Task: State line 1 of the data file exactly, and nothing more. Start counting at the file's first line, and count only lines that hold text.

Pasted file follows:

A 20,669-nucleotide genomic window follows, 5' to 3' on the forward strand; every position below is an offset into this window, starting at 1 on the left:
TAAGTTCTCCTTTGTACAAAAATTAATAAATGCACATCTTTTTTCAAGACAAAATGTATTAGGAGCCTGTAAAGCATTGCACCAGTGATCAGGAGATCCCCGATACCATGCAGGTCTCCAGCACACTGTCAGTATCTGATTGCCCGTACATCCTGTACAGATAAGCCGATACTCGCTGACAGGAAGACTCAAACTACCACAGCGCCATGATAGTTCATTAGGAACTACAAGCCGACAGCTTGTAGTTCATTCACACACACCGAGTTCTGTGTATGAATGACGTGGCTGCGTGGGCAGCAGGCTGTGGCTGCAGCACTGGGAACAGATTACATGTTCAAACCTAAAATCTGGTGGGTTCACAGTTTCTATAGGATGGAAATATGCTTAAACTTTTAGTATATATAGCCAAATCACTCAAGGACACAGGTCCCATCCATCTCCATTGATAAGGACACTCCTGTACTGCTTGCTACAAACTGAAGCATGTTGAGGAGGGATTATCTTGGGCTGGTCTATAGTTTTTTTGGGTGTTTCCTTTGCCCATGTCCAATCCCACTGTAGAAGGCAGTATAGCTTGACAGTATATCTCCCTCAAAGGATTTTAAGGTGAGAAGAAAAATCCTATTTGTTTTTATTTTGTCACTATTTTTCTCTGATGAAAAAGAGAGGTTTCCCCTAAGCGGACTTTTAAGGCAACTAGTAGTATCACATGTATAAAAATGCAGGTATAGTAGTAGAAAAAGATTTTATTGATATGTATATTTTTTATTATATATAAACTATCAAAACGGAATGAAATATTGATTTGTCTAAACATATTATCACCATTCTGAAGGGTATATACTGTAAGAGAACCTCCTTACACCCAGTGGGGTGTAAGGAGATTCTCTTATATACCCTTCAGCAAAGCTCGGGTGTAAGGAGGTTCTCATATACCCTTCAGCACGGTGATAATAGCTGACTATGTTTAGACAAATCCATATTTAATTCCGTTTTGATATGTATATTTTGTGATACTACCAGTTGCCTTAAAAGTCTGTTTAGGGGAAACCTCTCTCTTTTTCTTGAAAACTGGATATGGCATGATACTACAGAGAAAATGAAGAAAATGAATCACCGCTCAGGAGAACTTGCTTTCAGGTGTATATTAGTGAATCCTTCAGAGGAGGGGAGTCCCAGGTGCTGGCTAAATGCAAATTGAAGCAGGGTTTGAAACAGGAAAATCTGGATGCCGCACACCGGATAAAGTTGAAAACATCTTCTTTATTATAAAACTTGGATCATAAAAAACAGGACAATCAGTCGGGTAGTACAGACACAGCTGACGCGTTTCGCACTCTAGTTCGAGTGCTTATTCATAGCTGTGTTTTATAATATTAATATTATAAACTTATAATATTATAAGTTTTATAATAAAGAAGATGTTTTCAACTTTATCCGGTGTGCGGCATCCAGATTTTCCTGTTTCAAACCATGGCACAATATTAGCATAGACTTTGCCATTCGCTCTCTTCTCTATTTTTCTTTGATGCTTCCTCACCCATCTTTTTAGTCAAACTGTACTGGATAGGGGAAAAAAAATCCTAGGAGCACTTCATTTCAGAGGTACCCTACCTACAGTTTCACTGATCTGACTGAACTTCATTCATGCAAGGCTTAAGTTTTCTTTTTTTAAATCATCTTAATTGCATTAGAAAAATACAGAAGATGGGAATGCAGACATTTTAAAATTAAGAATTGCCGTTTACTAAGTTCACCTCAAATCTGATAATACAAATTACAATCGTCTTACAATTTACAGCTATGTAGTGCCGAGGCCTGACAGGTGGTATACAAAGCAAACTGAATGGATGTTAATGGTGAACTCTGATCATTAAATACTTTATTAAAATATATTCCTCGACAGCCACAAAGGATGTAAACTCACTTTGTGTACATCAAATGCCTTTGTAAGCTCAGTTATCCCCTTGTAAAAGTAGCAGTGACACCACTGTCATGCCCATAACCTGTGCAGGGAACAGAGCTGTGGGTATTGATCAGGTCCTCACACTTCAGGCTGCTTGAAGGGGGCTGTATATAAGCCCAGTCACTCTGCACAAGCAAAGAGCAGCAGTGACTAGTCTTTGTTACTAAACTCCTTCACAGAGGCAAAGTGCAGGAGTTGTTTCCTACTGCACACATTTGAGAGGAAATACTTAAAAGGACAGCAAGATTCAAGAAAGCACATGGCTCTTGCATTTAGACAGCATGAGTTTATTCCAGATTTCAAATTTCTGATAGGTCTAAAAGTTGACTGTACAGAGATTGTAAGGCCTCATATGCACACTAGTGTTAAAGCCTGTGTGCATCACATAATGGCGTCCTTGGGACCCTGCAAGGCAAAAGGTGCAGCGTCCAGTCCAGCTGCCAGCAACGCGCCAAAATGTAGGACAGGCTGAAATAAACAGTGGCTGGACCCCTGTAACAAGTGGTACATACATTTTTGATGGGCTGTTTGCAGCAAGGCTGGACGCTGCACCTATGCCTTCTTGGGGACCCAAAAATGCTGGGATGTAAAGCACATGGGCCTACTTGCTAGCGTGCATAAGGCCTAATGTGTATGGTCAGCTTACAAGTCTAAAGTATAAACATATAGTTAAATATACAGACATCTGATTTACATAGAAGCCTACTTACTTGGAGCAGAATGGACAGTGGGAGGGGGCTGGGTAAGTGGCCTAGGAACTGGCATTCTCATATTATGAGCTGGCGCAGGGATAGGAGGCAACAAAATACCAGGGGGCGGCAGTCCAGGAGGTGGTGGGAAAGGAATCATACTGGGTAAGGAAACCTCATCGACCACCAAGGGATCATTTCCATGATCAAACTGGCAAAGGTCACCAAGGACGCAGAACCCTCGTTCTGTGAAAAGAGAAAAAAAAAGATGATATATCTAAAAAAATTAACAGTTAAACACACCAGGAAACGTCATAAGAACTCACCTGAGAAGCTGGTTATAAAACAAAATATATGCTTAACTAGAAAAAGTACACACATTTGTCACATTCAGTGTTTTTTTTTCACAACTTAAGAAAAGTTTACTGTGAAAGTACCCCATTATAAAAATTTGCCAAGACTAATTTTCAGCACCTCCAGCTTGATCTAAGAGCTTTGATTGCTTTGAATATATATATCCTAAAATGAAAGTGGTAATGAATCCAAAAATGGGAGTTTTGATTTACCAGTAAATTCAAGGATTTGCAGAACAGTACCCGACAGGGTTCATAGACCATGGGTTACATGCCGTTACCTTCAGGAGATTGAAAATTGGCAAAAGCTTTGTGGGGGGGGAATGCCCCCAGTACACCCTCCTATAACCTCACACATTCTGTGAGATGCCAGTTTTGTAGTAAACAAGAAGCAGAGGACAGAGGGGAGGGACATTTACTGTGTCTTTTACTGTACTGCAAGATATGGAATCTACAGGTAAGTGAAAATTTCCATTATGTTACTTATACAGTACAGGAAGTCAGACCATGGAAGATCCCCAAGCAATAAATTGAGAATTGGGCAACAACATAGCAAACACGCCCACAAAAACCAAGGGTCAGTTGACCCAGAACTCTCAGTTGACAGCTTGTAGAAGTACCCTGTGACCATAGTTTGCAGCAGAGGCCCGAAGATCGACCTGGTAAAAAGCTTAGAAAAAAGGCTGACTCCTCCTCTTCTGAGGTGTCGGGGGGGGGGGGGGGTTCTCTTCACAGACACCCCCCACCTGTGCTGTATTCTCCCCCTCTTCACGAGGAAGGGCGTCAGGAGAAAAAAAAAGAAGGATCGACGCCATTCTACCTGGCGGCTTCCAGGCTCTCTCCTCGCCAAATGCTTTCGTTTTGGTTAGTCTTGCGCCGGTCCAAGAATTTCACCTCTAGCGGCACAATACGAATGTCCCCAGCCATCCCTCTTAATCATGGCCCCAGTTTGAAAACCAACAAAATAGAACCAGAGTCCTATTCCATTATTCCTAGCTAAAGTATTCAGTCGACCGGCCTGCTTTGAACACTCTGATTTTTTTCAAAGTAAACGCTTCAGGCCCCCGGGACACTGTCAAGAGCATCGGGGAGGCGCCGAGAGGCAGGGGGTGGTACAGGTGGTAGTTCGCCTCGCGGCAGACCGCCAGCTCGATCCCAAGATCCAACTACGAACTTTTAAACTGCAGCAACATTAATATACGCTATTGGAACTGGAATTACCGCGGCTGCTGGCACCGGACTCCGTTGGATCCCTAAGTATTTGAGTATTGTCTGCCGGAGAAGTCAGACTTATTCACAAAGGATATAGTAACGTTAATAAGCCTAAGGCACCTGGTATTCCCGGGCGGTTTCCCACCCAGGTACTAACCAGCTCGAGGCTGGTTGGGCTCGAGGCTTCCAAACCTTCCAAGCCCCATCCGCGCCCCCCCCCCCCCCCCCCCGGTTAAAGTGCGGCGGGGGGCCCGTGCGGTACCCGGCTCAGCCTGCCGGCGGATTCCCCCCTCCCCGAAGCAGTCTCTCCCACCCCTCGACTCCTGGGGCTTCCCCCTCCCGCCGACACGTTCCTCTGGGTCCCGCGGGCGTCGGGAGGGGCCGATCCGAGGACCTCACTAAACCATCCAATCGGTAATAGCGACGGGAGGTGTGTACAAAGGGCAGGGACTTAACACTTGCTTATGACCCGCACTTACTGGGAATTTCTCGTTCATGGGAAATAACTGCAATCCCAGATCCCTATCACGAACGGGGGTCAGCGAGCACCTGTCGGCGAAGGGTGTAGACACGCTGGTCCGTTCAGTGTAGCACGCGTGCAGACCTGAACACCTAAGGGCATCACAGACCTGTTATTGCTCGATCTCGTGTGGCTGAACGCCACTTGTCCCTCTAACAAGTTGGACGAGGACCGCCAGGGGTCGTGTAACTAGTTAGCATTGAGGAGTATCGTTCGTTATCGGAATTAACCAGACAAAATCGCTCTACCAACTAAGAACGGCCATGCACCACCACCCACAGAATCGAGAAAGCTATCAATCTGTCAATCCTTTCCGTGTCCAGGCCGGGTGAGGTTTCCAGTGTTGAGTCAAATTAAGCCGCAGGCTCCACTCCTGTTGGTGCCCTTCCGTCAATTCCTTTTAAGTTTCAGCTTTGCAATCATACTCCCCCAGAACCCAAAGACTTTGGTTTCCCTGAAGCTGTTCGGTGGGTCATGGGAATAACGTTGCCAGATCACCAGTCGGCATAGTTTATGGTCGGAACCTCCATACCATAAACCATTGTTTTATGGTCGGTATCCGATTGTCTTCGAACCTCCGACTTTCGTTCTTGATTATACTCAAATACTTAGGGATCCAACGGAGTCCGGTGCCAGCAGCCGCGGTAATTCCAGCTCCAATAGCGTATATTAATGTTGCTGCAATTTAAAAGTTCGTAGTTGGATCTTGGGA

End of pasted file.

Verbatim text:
A 20,669-nucleotide genomic window follows, 5' to 3' on the forward strand; every position below is an offset into this window, starting at 1 on the left: